The typical sort of heavy departure with a significant V1/Vr split using maximum clearway can raise the eyebrows for onlookers ...

One can't see the runway here http://www.strangemilitary.com/images/content/167533.JPG but, presuming it to be in frame, you get the idea ...

All fine and according to Hoyle. Providing that the conditions reasonably replicate the certification testing the takeoff is sensibly repeatable. From this point, the obstacle clearance gets progressively better away from the runway due to the better gross compared to net gradients. Indeed, fleet data will provide a small additional benefit.

The need is for the ops engineers to know their business, do it accurately and well .. and for the crew to fly iaw the book.

For very close in obstacles (first segment or early second segment) the clearance can be minimal and approach 35ft ... from there on it gets better.

No Fly Zone
23rd Mar 2015, 03:37
Disclaimer: to be clear, I do NOT fly jets in the Airbus/Being class. That said, a lot of this discussion appears to emphasize all engines operating and one engine out (or lost at a critical moment) that pushes performance to the absolute limits of 'legal.' I also appreciate that many, if not most performance parameters include a significant fudge factor.

All considered, virtually all of my training repeatedly emphasized the concept that "Legal is not necessarily smart, safe flying." Again folks, I do not fly these birds and or in their usually tight flight schedules. In my environment, the pilots make the final call. I've never pushed those numbers to the absolute limits and to my knowledge, nor have my colleagues.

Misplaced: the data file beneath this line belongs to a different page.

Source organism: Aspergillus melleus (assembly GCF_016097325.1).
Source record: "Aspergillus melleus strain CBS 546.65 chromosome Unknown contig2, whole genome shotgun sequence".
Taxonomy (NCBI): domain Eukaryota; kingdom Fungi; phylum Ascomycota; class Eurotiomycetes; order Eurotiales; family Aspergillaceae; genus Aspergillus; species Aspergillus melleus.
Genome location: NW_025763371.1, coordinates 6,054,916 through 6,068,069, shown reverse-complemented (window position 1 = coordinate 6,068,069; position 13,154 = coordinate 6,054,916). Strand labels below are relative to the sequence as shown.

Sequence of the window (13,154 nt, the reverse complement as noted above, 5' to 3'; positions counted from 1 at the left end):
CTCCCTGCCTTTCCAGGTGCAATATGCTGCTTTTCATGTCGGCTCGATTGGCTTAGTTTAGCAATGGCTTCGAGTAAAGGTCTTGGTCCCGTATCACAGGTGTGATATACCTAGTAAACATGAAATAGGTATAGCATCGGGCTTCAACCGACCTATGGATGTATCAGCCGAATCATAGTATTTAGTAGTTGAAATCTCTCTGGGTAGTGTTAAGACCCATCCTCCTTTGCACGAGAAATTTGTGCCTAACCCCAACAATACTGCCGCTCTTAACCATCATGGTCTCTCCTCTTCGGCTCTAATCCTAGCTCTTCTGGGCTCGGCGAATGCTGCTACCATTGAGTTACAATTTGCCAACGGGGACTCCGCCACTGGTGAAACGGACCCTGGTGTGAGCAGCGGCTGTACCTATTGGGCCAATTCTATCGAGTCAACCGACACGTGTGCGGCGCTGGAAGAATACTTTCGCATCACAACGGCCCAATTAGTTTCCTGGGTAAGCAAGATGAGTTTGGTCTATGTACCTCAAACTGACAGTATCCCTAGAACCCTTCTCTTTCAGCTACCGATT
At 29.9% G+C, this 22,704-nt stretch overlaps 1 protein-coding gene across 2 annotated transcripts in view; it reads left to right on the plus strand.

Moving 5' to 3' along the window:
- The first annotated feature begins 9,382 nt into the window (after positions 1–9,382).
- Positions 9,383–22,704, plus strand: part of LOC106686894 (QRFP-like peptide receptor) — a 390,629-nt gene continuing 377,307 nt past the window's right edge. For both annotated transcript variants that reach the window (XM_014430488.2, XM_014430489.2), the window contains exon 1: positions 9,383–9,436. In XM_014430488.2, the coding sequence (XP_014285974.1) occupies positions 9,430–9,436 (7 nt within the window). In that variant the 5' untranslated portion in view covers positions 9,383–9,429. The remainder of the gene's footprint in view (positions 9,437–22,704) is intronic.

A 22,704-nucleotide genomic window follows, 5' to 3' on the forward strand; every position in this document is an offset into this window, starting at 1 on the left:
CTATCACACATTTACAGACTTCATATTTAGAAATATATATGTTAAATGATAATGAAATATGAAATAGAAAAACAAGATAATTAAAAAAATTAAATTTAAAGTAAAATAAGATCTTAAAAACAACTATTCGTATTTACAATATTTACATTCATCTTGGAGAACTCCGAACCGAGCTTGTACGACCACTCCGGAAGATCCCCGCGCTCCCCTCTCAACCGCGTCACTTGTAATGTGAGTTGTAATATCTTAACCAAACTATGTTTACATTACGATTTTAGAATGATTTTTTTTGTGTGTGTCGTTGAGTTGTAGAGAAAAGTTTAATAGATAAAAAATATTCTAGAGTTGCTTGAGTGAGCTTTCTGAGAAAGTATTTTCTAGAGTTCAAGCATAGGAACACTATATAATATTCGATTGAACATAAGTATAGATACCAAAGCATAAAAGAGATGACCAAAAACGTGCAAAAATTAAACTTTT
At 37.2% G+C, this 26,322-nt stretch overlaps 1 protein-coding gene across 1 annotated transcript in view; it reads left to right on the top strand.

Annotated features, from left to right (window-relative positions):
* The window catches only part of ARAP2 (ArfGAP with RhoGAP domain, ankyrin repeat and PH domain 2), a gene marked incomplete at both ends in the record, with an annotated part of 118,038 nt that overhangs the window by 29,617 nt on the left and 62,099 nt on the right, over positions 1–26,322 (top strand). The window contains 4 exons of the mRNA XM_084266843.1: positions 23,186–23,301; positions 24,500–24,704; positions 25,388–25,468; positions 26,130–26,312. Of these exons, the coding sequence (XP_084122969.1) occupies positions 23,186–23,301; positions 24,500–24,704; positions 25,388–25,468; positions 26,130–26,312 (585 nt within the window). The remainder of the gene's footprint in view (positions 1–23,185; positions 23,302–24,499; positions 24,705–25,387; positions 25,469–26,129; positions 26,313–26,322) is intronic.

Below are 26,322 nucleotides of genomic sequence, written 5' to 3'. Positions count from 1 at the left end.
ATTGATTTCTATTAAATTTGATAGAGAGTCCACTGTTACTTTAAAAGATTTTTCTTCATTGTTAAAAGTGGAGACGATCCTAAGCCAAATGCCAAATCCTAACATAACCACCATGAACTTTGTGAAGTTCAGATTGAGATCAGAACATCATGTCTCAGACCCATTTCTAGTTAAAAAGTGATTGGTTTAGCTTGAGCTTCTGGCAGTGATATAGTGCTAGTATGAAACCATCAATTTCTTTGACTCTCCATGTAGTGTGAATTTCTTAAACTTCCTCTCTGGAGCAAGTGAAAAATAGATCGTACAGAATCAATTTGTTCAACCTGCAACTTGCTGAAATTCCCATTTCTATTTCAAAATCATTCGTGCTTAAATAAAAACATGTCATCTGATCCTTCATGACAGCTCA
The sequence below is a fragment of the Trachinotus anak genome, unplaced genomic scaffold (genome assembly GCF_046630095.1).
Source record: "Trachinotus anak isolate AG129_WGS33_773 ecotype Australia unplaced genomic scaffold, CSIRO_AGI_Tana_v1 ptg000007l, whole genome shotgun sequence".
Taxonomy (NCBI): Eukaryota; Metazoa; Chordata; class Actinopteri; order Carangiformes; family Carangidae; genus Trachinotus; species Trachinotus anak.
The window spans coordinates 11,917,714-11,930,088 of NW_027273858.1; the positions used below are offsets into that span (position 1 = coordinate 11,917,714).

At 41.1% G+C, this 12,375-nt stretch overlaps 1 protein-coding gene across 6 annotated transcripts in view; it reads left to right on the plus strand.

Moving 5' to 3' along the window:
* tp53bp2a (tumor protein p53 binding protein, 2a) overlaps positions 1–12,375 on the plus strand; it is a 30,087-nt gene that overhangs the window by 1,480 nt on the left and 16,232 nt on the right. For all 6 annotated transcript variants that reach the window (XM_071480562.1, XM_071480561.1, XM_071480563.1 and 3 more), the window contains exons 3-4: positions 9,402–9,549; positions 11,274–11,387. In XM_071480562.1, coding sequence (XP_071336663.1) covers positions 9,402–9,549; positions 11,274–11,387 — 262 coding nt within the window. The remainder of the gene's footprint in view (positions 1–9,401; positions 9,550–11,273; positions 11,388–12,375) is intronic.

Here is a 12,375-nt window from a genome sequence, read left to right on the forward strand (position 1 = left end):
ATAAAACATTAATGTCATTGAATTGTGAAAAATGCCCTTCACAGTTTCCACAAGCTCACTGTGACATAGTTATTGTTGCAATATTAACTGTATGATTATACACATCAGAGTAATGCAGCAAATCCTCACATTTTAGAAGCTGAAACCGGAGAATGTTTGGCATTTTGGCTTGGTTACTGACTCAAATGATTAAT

Perhaps the original inquiry was only an academic inquiry, yet some of the responses suggest that AB and B pilots routinely push these numbers to the hilt. And perhaps I've missed something. In any case, I won't fly that close to the edge of the performance envelope. If I've missed something, please remind me. Flame if you must and PM is also welcome.

john_tullamarine
23rd Mar 2015, 04:32
Ah .. the distinction between commercial and private operations .. in the latter one can impose whatever level of conservatism might be seen as desirable .. in the former, the aim is to make a buck and the pilot needs to have a sensible reason for imposing "extra" levels of conservatism.

Realistically, although the "low over the end of the runway" scenario looks impressive, the exercise is quite repeatable and not necessarily high risk.

galaxy flyer
23rd Mar 2015, 14:16
NFZ,

I'd guess you don't fly in and out of Aspen, then. Or, any field length limiting runways like TEB. or any number of short, country airports. Truth is, if I'm guessing right, loads of business jet class planes are operated like the EVA Air departure, they just don't realize what OEI ops look like. And quad take-offs always look more "spectacular" because they are quads and the engine loss is only 25% of total thrust.

I just did recurrent and a WAT-limited take-off from KTEB can be eye opening.